THE Vikings are being drafted in to help in the fight to save a historic much-loved Edinburgh landmark.
Heidi Pearson, who hails from Shetland but now lives by the Meadows, is fundraising to save the Jawbone Arch after it was revealed it was in desperate need of conservation.
Jawbone Walk, the main path between Marchmont and the city centre across the Meadows, was closed by the council earlier this month after a survey found the structure’s condition had deteriorated so much it was deemed unsafe.
Now Ms Pearson has got Shetland’s Up Helly Aa’ Vikings on board to promote the plight of the 19th-century arch – originally gifted to the Capital by the people of Shetland – when they visit the Capital for the Torchlight Procession at Hogmanay.
She said: “They are such an iconic structure, the Meadows wouldn’t be the same without them and people in Shetland care about them too. I’m just trying to get word out and fundraising is going to start properly in the New Year. I really hope there’s a big response as you simply couldn’t have Jawbone Walk without the jawbone.”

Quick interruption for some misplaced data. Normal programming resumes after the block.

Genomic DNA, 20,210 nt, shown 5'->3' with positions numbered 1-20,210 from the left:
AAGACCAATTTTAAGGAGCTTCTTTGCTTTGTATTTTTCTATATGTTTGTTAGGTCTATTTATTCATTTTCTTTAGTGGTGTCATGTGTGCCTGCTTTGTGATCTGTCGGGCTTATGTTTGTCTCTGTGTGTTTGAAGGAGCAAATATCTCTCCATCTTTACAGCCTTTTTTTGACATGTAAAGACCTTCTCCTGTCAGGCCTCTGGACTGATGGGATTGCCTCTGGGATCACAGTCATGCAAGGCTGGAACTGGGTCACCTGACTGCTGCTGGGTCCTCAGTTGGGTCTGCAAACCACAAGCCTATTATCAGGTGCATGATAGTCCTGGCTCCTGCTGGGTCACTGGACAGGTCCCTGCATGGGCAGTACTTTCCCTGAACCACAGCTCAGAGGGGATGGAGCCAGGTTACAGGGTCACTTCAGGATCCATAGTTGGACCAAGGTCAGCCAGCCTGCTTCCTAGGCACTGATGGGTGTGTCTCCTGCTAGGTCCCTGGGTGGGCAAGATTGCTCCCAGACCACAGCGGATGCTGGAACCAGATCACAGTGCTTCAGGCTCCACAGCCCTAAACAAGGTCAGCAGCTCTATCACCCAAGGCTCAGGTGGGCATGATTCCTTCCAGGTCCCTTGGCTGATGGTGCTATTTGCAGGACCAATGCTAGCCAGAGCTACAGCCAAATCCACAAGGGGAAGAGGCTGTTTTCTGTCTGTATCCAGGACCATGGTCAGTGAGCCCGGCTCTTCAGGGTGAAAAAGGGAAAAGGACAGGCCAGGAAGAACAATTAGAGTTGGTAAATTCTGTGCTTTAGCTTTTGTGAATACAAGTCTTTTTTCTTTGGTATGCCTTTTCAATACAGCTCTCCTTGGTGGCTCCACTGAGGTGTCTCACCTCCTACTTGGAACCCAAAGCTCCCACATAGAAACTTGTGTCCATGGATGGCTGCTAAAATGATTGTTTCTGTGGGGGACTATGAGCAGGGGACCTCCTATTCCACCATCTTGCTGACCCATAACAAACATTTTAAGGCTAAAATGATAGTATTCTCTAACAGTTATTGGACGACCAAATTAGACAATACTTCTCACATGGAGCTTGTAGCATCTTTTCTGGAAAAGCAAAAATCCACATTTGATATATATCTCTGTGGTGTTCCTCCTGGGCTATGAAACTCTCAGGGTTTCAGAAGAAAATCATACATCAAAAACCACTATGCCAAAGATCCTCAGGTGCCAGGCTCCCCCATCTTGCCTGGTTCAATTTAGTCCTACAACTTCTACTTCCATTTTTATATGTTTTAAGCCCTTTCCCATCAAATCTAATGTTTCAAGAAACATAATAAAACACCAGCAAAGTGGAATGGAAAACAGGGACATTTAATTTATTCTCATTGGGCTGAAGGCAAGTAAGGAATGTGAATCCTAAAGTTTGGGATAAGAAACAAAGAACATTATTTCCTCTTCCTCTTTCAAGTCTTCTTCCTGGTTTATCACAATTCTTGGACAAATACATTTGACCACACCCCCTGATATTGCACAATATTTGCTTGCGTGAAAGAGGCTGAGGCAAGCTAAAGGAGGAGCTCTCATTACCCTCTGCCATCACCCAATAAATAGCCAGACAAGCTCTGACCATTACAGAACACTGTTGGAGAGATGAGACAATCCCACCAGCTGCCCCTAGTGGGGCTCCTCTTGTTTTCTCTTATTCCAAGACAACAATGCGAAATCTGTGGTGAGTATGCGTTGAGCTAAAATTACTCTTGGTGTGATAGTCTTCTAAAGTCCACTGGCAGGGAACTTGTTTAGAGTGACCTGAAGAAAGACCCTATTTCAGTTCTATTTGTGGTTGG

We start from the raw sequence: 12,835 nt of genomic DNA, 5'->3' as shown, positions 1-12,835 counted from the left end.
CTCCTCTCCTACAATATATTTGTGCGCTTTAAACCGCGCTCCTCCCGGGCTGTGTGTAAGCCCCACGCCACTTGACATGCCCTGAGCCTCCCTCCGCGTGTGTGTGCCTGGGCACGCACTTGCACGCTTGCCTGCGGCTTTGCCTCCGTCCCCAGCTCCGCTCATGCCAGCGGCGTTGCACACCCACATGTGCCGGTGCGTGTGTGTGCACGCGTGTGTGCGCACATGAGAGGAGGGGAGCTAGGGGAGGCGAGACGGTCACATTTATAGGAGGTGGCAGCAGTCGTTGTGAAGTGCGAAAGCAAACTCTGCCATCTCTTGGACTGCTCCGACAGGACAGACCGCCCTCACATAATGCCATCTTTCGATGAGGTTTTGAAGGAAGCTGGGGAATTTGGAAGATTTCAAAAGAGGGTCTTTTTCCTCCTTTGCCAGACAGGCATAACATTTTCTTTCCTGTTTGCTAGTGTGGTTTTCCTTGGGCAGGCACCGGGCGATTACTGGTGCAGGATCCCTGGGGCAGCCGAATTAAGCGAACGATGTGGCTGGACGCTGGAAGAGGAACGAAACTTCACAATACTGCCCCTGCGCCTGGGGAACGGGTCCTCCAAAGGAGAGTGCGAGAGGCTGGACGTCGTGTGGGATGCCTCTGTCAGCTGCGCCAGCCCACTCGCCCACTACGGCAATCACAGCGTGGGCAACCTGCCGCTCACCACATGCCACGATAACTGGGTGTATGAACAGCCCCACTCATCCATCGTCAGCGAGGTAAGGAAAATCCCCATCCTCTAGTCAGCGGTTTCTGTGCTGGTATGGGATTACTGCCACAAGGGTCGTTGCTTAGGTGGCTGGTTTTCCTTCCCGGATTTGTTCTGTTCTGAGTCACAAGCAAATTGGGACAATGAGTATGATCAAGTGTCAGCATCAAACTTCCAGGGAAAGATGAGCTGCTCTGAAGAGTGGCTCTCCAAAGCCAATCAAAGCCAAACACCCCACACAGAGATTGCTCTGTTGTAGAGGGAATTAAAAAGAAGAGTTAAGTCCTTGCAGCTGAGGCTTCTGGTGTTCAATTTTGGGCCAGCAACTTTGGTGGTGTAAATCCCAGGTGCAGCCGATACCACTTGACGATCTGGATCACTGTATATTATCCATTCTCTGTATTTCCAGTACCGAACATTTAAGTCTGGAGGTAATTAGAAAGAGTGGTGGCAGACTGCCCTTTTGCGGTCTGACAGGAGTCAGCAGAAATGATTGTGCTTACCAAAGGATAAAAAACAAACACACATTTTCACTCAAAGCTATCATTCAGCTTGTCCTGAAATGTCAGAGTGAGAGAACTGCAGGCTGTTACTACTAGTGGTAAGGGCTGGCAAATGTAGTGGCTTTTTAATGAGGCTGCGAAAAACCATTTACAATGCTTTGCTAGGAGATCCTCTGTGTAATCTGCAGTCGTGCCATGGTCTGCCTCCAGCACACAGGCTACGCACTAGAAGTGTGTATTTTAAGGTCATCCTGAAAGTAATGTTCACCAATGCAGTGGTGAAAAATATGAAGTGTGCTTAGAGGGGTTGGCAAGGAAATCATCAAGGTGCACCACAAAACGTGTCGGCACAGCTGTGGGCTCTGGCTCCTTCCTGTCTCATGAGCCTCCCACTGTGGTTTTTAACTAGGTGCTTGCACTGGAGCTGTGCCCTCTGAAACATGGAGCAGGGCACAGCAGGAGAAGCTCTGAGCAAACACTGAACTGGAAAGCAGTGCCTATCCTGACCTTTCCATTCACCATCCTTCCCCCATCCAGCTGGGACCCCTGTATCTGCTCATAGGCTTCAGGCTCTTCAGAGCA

The bones came to the Capital as part of the Edinburgh Exhibition in 1886 as the basis of the Shetland and Fair Isle Knitters’ Stall. They were erected at the entrance to the Meadows a year later after being gifted to the city.
Specialist assessments have been carried out for the £50,000 project which will strengthen the structure by injecting the affected areas with a conservation-approved acrylic resin. Bespoke “shoes” in stainless steel or bronze will replace the concrete blocks in a bid to prevent future damage.
The work will be undertaken by specialist contractors, and requires the four whale jawbones to be well dried out, so the arch would be dismantled and removed from site to a workshop for about six months.
Now efforts to raise the cash for repairs are under way both in the Capital and in Shetland.
David Hicks, communications manager for Edinburgh World Heritage, said Edinburgh’s jawbone arch was unique. He said: “The others were erected by whaling communities, whereas Edinburgh’s example was gifted by Shetland knitters. The jawbone arch is now a well-loved local landmark, but it is in need of repair.
“Our main role at the moment is to work closely with the City of Edinburgh Council and to support the local community in a fundraising campaign, that will be properly launched shortly.”
A council spokesman said they were working with Edinburgh World Heritage to ensure the structure can be conserved and reinstated in a timely fashion.